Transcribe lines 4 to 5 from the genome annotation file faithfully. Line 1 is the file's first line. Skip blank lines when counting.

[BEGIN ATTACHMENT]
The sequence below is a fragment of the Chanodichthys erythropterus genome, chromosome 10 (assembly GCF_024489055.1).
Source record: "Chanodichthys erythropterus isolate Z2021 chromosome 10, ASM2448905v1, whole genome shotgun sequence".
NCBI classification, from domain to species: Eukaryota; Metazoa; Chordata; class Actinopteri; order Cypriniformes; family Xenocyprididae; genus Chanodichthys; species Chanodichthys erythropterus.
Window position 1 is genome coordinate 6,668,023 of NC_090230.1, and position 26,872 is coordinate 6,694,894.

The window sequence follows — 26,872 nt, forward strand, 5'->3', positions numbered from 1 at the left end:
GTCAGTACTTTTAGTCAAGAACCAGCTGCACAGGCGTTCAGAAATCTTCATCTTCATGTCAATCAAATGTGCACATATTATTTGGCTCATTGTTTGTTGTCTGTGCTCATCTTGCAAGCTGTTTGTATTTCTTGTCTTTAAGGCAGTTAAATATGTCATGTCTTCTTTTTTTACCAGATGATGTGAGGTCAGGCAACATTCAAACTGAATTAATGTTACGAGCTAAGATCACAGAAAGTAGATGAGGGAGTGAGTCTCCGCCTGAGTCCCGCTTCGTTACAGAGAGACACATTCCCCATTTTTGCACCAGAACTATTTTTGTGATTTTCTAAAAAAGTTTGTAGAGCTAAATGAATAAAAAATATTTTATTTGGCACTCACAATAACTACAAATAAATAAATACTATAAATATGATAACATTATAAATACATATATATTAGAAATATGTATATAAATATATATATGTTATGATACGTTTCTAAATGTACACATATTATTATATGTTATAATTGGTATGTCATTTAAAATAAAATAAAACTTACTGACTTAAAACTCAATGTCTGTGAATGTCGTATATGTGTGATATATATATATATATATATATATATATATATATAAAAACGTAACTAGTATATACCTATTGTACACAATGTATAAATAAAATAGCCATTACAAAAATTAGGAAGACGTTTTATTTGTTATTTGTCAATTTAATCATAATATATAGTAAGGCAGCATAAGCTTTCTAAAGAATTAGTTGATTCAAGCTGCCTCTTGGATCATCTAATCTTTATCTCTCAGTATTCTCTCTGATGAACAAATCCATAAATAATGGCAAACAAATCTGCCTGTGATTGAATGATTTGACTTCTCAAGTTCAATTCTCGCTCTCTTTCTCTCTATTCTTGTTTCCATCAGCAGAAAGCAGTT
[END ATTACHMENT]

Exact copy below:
Window position 1 is genome coordinate 6,668,023 of NC_090230.1, and position 26,872 is coordinate 6,694,894.

The window sequence follows — 26,872 nt, forward strand, 5'->3', positions numbered from 1 at the left end: